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You don’t have to ‘live with a problem’

Urodynamic testing — available locally — may lead to a better quality of life

August 25, 2013
Messenger News

Millions live with bladder problems, but there is no reason to "live with the problem." If you are experiencing symptoms of bladder issues it's time to talk to a health care provider. It's time to find a way to live symptom free and urodynamics may help you do just that.

Urodynamics is a study that assesses how the bladder and urethra are performing their job of storing and releasing urine. The tests determine how well your lower urinary tract works. Your lower urinary tract includes the bladder (which stores urine) and the urethra (which is the tube that carries urine from your bladder to the outside). This is the only form of testing we have to look at the function of the lower urinary tract.

Urodynamic tests can help explain symptoms such as: incontinence, frequent urination, sudden or strong urges to urinate but nothing comes out, problems starting a urine stream, pain, problems emptying your bladder completely or recurrent urinary tract infections.

The test lasts for approximately 30 minutes and most urodynamic tests do not involve special preparations. Depending on the test, a person may be instructed to arrive for testing with a full bladder.

Urodynamic tests range from simple observation to precise measurements using sophisticated instruments. For simple observation, a health care provider may record the length of time it takes a person to produce a urinary stream, note the volume of urine produced, and record the ability or inability to stop the urine flow midstream. For precise measurements, imaging equipment takes pictures of the bladder filling and emptying, pressure monitors record the pressures inside the bladder, and sensors record muscle and nerve activity.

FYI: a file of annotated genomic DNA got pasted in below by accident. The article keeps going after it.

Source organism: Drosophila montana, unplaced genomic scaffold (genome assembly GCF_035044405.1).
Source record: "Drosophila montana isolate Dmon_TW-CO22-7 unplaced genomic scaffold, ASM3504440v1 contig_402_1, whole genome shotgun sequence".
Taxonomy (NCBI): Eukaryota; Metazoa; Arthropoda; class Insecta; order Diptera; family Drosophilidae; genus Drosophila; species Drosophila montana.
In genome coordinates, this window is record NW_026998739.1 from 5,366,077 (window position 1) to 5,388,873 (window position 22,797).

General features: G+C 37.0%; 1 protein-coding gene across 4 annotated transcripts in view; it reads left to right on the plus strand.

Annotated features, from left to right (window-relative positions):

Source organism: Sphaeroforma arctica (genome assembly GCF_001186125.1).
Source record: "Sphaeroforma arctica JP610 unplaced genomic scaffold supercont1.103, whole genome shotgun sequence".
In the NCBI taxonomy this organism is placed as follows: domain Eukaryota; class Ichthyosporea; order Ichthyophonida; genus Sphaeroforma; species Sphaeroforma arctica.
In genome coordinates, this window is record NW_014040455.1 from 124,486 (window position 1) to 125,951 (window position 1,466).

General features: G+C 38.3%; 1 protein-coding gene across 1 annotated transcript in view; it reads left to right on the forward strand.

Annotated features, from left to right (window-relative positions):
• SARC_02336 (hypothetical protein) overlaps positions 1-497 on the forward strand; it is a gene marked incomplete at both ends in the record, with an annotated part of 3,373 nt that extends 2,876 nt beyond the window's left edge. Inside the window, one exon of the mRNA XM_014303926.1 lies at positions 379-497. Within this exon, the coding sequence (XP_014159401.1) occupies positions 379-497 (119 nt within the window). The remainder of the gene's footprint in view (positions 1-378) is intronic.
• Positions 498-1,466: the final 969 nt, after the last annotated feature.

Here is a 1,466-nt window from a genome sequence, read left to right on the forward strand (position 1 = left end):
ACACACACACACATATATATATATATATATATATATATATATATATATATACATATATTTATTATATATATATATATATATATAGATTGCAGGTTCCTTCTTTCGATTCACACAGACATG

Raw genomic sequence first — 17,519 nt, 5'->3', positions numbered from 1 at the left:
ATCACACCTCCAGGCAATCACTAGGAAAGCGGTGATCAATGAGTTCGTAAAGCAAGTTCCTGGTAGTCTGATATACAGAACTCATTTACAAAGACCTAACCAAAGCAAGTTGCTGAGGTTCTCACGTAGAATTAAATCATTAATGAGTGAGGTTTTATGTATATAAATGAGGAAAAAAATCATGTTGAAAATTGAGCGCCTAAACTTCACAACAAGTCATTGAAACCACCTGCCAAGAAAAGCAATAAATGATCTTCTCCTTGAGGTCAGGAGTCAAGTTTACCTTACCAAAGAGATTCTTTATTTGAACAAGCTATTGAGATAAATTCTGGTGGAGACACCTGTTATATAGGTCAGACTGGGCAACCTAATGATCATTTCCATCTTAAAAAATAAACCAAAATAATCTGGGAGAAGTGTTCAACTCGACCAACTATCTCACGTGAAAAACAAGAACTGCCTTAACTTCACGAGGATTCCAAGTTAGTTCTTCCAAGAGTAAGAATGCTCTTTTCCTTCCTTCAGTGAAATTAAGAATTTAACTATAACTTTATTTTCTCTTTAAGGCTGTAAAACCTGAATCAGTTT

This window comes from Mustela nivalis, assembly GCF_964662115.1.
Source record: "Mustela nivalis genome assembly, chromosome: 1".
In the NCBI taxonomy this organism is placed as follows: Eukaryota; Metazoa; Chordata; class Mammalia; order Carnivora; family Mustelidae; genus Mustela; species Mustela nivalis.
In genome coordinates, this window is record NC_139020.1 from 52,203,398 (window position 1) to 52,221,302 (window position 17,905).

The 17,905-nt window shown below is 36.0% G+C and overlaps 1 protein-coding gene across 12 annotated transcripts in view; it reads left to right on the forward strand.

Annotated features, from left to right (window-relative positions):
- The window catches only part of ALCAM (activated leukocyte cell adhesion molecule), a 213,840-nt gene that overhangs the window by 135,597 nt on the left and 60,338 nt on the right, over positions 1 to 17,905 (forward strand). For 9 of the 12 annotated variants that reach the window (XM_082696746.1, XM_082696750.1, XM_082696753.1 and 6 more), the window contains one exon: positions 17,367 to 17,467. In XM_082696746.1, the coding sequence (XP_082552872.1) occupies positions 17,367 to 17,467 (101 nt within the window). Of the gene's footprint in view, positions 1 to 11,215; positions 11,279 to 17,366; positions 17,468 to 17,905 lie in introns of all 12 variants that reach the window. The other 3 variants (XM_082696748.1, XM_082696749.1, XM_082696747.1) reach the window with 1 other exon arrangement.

There are more extensive tests if your doctor suspects that the nerves may be seriously damaged or that the muscle is not responding appropriately, but further tests are not done routinely.

Urodynamics will provide the physician with the information necessary to diagnose the cause and nature of a patient's incontinence, thus giving the best treatment options available.

Points to remember

The urinary tract is the body's drainage system for removing wastes and extra water.

The lower urinary tract includes the bladder and urethra.

Urodynamic testing is any procedure that looks at how well the bladder and urethra are storing and releasing urine.

Most urodynamic tests focus on the bladder's ability to hold urine and empty steadily and completely.

There are several types of Urodynamic tests to measure pressure and flow.

What are the complications of retaining urine?

Urinary tract infection - Urine is normally sterile, and the normal flow of urine usually prevents bacteria from growing in the urinary tract. When urine stays in the bladder, however, bacteria have a chance to grow and infect the urinary tract.

Bladder damage - If the bladder becomes stretched too far or for long periods, the muscle may be permanently damaged and lose its ability to contract.

Chronic kidney disease - If urine backs up into the kidneys; permanent kidney damage can lead to reduced kidney function and chronic kidney disease. If you lose too much of your kidney function, you will need dialysis or a kidney transplant to stay alive.

What are the treatment options?

Treatment is based on results of the testing. This may require physical therapy or behavioral modification. There may also be a need to add medication. The last option that some people require is surgical correction. Many people require a combination of the above, as each individual is different.

What's normal?

Ask yourself:

Do you go to the bathroom more than every three to six hours in a day?

During the night, do you have the urge to go to the bathroom more than once?

Do you leak when you cough or sneeze?

Do you go to the bathroom and then feel the urge to go again?

Do you feel the urge to go to the bathroom then nothing comes out?

For more information on Urodynamic testing, go to www.unitypointfortdodge/org or call UnityPoint Clinic OB/GYN at 574-6870. The urodynamic studies are exclusive to the UnityPoint Clinic OB/GYN in Fort Dodge.

Dr. James Turek is a graduate of Creighton University and the University of Nebraska College of Medicine. He joined UnityPoint Clinic Obstetrics and Gynecology in June 2009 and is board certified in obstetrics, gynecology and advanced laparoscopic surgery. He also specializes in urogynecology.

 
 

 

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